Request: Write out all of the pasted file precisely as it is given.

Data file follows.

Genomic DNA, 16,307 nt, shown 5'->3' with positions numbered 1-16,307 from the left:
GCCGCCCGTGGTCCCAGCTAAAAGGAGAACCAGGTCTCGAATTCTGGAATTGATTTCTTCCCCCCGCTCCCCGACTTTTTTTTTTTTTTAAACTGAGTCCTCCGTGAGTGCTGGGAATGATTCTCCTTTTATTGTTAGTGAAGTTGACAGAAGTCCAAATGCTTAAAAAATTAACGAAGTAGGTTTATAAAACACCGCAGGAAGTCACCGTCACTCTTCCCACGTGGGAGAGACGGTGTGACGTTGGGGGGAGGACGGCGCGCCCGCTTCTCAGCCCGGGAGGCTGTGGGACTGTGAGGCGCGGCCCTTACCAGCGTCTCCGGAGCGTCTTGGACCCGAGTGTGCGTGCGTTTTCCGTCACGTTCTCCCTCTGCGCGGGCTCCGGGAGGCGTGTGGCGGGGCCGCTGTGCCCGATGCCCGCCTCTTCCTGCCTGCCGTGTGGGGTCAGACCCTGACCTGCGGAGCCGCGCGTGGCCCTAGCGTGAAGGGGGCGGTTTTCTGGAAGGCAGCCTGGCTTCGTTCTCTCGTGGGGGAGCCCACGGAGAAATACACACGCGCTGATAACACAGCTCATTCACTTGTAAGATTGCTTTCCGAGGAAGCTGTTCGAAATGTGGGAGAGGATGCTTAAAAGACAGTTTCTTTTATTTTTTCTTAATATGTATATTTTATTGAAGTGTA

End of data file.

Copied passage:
Genomic DNA, 16,307 nt, shown 5'->3' with positions numbered 1-16,307 from the left:
GCCGCCCGTGGTCCCAGCTAAAAGGAGAACCAGGTCTCGAATTCTGGAATTGATTTCTTCCCCCCGCTCCCCGACTTTTTTTTTTTTTTAAACTGAGTCCTCCGTGAGTGCTGGGAATGATTCTCCTTTTATTGTTAGTGAAGTTGACAGAAGTCCAAATGCTTAAAAAATTAACGAAGTAGGTTTATAAAACACCGCAGGAAGTCACCGTCACTCTTCCCACGTGGGAGAGACGGTGTGACGTTGGGGGGAGGACGGCGCGCCCGCTTCTCAGCCCGGGAGGCTGTGGGACTGTGAGGCGCGGCCCTTACCAGCGTCTCCGGAGCGTCTTGGACCCGAGTGTGCGTGCGTTTTCCGTCACGTTCTCCCTCTGCGCGGGCTCCGGGAGGCGTGTGGCGGGGCCGCTGTGCCCGATGCCCGCCTCTTCCTGCCTGCCGTGTGGGGTCAGACCCTGACCTGCGGAGCCGCGCGTGGCCCTAGCGTGAAGGGGGCGGTTTTCTGGAAGGCAGCCTGGCTTCGTTCTCTCGTGGGGGAGCCCACGGAGAAATACACACGCGCTGATAACACAGCTCATTCACTTGTAAGATTGCTTTCCGAGGAAGCTGTTCGAAATGTGGGAGAGGATGCTTAAAAGACAGTTTCTTTTATTTTTTCTTAATATGTATATTTTATTGAAGTGTA